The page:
The Federal Election Commission ruled yesterday that U.S. Sen. Dianne Feinstein, whose campaign lost millions to embezzlement by treasurer Kinde Durkee, can try to go back and collect new contributions from donors whose checks were never cashed.
But the FEC ruled Feinstein, D-Calif., can’t take new contributions from donors whose money Durkee pocketed. Overall, Feinstein campaign consultant Bill Carrick said today, that leaves the senator with almost no recourse.
First California Bank hasn’t released records from the Durkee-managed accounts, he said, so the campaign has no “capacity to figure out right now what money was deposited and what money wasn’t deposited.” Congresswoman Linda Sanchez, D-Lakewood; Loretta Sanchez, D-Anaheim; and Susan Davis, D-San Diego – also Durkee clients – are in the same boat, Carrick said.
“It’s disappointing, definitely,” Carrick said. “People intended their money to be used for the Feinstein senate campaign, they did not intend for it to be embezzled by Kinde Durkee.”
Durkee pleaded guilty in March to mail fraud, but is unlikely to be able to make full restitution to Feinstein and the other pols she bilked. Feinstein lent her campaign $5 million in the embezzlement’s wake, and although she has 23 challengers in next month’s primary election, none have held a candle to her in the polls – though the scandal has provided some rhetorical fodder.
“Once again, the FEC has refused to allow Dianne Feinstein a free pass. Her refusal to accept any responsibility for the gross mismanagement that resulted in the embezzlement of millions of dollars in campaign donations shows an appalling lack of accountability to the people of California,” Elizabeth Emken of Danville, the state GOP’s endorsed candidate, said in a statement issued this morning. “It’s yet another reason why the average voter feels that Washington elites like Dianne Feinstein are out of touch, and a recent poll shows an overwhelming majority of Americans would vote to completely replace Congress. Incumbents like Senator Feinstein are being put on notice in 2012—the voters are saying it’s time to go.”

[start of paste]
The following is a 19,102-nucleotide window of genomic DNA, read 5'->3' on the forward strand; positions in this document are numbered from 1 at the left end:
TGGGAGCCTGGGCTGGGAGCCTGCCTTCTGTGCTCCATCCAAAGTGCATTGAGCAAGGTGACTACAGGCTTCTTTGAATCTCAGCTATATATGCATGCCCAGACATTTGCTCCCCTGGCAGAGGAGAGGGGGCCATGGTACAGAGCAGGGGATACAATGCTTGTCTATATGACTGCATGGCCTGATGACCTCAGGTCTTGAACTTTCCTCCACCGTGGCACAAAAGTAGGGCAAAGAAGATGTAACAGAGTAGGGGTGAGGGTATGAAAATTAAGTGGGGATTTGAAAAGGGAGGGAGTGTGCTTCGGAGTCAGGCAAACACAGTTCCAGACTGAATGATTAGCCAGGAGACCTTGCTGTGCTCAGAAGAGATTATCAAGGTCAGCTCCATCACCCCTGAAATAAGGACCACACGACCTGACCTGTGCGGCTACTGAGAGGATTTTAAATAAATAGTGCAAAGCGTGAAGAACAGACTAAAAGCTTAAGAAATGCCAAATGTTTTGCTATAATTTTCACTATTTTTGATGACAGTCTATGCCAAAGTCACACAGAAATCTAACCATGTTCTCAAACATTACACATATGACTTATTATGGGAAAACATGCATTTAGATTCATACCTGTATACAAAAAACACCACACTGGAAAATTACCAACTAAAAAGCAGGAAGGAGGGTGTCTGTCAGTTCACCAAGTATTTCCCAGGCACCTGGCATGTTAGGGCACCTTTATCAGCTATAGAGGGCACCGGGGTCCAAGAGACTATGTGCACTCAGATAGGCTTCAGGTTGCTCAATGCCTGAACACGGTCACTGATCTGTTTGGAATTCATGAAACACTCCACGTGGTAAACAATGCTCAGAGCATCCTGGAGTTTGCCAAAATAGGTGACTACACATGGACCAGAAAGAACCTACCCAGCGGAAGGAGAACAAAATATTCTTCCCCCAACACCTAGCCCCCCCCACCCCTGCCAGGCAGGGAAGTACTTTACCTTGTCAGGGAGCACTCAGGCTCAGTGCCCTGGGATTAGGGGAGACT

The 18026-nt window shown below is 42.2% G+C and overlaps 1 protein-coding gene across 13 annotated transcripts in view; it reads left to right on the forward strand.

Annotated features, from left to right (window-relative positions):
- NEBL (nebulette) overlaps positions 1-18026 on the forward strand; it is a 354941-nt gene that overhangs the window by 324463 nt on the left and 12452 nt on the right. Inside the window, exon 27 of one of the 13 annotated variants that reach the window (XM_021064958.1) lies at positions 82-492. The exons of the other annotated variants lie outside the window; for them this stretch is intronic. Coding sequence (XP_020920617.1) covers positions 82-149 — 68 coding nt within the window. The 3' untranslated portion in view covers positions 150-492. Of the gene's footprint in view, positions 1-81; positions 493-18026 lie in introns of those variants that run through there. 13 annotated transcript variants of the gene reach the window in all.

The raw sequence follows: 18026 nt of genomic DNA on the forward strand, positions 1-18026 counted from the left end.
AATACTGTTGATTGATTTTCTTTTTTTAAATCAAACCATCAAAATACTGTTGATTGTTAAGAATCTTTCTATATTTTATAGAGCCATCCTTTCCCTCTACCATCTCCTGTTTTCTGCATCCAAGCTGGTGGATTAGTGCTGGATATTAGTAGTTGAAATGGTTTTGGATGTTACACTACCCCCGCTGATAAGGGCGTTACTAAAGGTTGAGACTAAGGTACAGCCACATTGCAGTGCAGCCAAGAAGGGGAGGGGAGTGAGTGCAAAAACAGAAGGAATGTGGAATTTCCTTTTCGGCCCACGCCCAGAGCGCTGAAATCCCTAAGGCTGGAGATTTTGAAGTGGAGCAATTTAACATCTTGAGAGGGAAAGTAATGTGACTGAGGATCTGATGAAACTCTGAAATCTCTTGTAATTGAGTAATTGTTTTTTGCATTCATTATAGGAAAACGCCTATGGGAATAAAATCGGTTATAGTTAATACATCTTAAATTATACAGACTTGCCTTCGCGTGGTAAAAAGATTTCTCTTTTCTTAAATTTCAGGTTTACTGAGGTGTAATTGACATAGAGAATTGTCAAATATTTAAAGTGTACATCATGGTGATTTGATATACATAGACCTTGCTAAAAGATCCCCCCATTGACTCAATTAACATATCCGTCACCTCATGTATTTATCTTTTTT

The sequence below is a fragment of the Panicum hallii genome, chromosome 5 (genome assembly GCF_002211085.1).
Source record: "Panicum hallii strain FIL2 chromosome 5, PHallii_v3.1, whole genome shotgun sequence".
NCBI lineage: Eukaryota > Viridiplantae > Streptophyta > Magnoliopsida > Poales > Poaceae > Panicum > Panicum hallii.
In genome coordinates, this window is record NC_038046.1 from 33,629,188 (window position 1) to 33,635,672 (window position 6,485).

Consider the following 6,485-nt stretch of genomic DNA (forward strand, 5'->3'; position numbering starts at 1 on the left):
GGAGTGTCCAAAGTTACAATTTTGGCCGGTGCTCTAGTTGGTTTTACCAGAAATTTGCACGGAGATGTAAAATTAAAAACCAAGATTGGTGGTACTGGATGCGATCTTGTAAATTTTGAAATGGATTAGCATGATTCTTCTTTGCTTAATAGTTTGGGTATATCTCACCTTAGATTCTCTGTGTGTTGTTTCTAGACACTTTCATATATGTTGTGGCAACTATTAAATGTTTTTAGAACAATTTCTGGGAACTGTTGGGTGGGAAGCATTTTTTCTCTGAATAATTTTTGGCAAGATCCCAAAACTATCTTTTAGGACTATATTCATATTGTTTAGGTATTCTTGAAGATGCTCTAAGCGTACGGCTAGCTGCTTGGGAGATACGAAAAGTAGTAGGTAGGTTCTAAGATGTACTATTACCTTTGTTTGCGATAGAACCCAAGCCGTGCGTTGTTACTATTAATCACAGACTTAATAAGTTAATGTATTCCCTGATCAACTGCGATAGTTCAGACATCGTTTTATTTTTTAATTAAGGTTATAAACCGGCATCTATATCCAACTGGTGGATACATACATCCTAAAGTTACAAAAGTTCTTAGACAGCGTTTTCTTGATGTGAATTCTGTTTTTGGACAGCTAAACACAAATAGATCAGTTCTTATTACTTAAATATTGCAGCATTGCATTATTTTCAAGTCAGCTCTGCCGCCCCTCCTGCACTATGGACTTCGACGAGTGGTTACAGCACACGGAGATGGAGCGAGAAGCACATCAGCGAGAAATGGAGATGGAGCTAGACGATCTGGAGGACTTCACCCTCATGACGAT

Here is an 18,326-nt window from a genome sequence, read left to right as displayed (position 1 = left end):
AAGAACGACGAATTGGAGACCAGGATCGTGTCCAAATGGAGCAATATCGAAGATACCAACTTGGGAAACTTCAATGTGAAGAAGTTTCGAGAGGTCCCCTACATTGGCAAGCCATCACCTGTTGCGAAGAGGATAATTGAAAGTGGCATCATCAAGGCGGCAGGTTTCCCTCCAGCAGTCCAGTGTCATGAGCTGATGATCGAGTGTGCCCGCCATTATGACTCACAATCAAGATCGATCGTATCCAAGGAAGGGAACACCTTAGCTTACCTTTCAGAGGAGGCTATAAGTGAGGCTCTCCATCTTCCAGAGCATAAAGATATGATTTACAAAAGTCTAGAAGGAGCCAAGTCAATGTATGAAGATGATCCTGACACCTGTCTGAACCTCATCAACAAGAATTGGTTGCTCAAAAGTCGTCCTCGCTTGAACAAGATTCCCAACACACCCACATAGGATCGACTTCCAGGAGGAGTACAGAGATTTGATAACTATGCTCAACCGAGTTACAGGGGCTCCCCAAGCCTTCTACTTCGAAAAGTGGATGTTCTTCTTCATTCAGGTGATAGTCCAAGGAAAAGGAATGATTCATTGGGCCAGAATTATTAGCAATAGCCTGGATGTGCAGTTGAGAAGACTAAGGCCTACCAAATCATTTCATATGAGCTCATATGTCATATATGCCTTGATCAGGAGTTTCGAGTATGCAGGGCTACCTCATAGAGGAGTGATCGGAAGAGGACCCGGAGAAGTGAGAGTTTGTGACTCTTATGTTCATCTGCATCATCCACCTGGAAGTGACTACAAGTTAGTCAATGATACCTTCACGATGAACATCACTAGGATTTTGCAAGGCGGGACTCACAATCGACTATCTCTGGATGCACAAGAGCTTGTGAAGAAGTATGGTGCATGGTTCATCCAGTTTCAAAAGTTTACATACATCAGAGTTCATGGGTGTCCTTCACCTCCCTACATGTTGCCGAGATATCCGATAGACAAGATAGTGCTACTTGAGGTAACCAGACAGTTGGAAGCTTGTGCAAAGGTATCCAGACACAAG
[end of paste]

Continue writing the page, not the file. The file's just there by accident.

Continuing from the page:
“That shows an appalling lack of judgment in trying to describe the situation,” Carrick responded. “I guess she doesn’t think anyone was victimized by someone who embezzled in the neighborhood of $10 million… It’s a pretty reckless statement.”
But not all Republican candidates share Emken’s view. Oceanside businessman Dan Hughes said today that although it might hurt his own candidacy, “I believe that the people/contributors whose funds were stolen before Senator Feinstein spent them should be able to re-contribute.
“As much as I disagree with Senator Feinstein on policy, in this case she was the victim of a crime and she should not be made to suffer twice,” Hughes said. “Should she have had better controls in place? Absolutely yes, and the voters can decide if she is responsible enough to continue on as their senator.”
Meanwhile, Hughes and other candidates face an uphill battle getting support and exposure for their campaigns. Hughes yesterday shopped around a story that he “got Darrell Issa‘s support over the weekend;” today he sent a statement from Issa, R-Vista, who chairs the House Oversight and Government Reform Committee, calling Hughes “a leader in business and in our community who has my highest respect.”
But that “support” isn’t wholehearted, it seems. Asked whether Issa’s words amounted to an endorsement or just a “statement of respect,” John Franklin – Issa’s political director – replied today that it’s the latter.
House Majority Whip Kevin McCarthy, R-Bakersfield; Armed Services Committee Chairman Buck McKeon, R-Santa Clarita; Rep. Dan Lungren, R-Gold River; and Rep. John Campbell, R-Irvine, have endorsed Emken.
And then there’s candidate Orly Taitz, the Republican dentist/lawyer from Laguna Niguel who has helped lead the fight to question President Obama’s citizenship. She released this video recently:
Is that suit of armor the “demon sheep” of 2012? And if so, is that a sad commentary on this year’s race? You be the judge.